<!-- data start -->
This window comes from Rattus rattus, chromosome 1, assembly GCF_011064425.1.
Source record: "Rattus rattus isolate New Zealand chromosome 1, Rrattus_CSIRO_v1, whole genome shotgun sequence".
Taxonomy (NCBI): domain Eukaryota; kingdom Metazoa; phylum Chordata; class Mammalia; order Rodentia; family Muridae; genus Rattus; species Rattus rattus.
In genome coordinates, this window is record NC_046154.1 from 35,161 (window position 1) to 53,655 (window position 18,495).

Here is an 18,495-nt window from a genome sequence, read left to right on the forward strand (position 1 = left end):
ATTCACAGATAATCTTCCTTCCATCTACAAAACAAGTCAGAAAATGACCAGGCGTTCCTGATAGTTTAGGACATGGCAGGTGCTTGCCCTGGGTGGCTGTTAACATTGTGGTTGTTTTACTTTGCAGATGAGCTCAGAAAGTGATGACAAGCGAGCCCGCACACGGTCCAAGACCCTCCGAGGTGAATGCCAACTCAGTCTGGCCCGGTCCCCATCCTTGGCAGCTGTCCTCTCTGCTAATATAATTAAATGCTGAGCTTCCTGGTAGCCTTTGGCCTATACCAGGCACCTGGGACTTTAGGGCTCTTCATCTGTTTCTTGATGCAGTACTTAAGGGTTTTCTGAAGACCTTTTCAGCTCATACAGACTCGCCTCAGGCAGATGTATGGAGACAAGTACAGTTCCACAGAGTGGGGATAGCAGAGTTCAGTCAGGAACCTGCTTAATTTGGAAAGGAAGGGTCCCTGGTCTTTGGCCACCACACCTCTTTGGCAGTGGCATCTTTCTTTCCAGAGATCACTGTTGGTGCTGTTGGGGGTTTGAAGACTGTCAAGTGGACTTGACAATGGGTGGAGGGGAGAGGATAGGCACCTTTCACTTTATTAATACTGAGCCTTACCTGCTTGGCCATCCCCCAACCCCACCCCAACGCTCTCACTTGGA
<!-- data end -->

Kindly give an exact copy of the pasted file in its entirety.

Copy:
This window comes from Rattus rattus, chromosome 1, assembly GCF_011064425.1.
Source record: "Rattus rattus isolate New Zealand chromosome 1, Rrattus_CSIRO_v1, whole genome shotgun sequence".
Taxonomy (NCBI): domain Eukaryota; kingdom Metazoa; phylum Chordata; class Mammalia; order Rodentia; family Muridae; genus Rattus; species Rattus rattus.
In genome coordinates, this window is record NC_046154.1 from 35,161 (window position 1) to 53,655 (window position 18,495).

Here is an 18,495-nt window from a genome sequence, read left to right on the forward strand (position 1 = left end):
ATTCACAGATAATCTTCCTTCCATCTACAAAACAAGTCAGAAAATGACCAGGCGTTCCTGATAGTTTAGGACATGGCAGGTGCTTGCCCTGGGTGGCTGTTAACATTGTGGTTGTTTTACTTTGCAGATGAGCTCAGAAAGTGATGACAAGCGAGCCCGCACACGGTCCAAGACCCTCCGAGGTGAATGCCAACTCAGTCTGGCCCGGTCCCCATCCTTGGCAGCTGTCCTCTCTGCTAATATAATTAAATGCTGAGCTTCCTGGTAGCCTTTGGCCTATACCAGGCACCTGGGACTTTAGGGCTCTTCATCTGTTTCTTGATGCAGTACTTAAGGGTTTTCTGAAGACCTTTTCAGCTCATACAGACTCGCCTCAGGCAGATGTATGGAGACAAGTACAGTTCCACAGAGTGGGGATAGCAGAGTTCAGTCAGGAACCTGCTTAATTTGGAAAGGAAGGGTCCCTGGTCTTTGGCCACCACACCTCTTTGGCAGTGGCATCTTTCTTTCCAGAGATCACTGTTGGTGCTGTTGGGGGTTTGAAGACTGTCAAGTGGACTTGACAATGGGTGGAGGGGAGAGGATAGGCACCTTTCACTTTATTAATACTGAGCCTTACCTGCTTGGCCATCCCCCAACCCCACCCCAACGCTCTCACTTGGA